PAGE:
Earnings season is here once again. We're about a week in, but we have already seen some impressive numbers from banking behemoths JPMorgan Chase, Wells Fargo, Citigroup, and Bank of America. While these results are important to those of us that follow the banking sector, my interest lies in some of the smaller banks beyond the behemoths.
With that in mind, I turn my attention to a regional bank that will be reporting earnings tomorrow. Here are some things I will be watching when it comes to EverBank Financial (NYSE:EVER).
What analysts are expecting
EverBank has only been a public company in its current state since May of this year, though it has a history of operations dating back nearly 50 years. Its first public quarter ended June 2012, and the bank saw an EPS of $0.24 per share. This quarter, earnings are expected to check in at $0.26 per share on revenues of $225.2 million for the quarter.
Balance sheet improvement
Though the company just returned back to public life, we can still look for improvement over the previous quarter in many important banking metrics. The second quarter saw nonperforming assets check in at 1.46%. Compared with the 6.6% nonperforming assets ratio at Popular (NASDAQ:BPOP) a bank of similar size, EverBank is performing well thus far, but its track record may not be long enough to fully judge just yet.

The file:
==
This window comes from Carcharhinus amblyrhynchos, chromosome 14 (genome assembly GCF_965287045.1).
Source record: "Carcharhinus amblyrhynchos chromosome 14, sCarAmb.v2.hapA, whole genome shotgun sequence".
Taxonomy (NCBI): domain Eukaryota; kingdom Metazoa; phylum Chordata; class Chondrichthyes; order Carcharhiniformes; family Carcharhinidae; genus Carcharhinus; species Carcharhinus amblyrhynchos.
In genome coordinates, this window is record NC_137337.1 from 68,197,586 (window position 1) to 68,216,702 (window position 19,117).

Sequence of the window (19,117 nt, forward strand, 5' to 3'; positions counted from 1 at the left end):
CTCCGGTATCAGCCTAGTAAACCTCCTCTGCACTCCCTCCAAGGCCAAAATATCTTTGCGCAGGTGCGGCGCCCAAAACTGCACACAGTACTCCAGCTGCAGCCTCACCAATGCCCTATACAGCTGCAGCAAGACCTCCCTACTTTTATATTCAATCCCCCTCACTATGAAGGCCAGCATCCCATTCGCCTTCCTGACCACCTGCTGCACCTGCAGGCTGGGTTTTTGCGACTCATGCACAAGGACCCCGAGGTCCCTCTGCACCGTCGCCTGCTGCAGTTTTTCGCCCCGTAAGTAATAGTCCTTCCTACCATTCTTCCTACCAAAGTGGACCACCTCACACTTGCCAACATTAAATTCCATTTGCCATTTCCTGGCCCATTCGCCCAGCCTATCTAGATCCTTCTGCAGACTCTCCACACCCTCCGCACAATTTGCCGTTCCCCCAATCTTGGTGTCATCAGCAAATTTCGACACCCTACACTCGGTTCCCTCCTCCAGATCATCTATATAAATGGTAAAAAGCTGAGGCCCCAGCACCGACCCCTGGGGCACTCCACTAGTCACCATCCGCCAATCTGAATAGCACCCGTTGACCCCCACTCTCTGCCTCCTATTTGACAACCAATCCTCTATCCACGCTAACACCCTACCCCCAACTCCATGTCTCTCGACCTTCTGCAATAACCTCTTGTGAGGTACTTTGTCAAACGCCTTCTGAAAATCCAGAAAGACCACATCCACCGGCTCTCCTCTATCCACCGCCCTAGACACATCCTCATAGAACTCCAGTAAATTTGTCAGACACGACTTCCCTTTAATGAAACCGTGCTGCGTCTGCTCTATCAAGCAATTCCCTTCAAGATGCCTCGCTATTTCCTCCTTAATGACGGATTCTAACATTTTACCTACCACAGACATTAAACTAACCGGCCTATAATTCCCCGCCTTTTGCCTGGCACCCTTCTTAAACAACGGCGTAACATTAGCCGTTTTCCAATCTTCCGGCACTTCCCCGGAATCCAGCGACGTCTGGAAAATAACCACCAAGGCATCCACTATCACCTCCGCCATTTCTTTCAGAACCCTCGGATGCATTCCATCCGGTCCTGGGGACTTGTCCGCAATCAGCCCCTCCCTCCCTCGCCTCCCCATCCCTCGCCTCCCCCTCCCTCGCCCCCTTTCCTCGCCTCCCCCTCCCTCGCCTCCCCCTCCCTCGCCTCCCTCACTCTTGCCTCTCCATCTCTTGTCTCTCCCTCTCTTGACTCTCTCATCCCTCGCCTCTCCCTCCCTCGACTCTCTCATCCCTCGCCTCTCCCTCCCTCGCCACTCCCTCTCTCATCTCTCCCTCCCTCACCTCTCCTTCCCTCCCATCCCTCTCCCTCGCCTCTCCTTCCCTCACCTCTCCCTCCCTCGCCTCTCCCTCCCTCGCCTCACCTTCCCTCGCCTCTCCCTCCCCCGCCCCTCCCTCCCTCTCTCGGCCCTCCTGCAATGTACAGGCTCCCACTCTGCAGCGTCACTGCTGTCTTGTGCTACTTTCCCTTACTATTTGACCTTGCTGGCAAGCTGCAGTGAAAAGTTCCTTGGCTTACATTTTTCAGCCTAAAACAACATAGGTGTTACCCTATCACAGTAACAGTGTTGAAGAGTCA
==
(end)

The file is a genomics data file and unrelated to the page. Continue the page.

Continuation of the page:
What else to look for
EverBank also completed the acquisition of a warehouse finance business from MetLife (NYSE:MET) during the quarter, opening up additional revenue streams as the bank tries to find its footing as a public company once again. The bank took a step in the right direction by initiating a dividend with its earnings report. Though small, any dividend is still better than no dividend, so hopefully the bank will continue to improve so it can return value to shareholders going forward.
Robert Eberhard has no positions in the stocks mentioned above. Follow him on Twitter for earnings coverage throughout the next few weeks. The Motley Fool owns shares of Bank of America, Citigroup, JPMorgan Chase, and Wells Fargo. Motley Fool newsletter services recommend Wells Fargo. Try any of our Foolish newsletter services free for 30 days.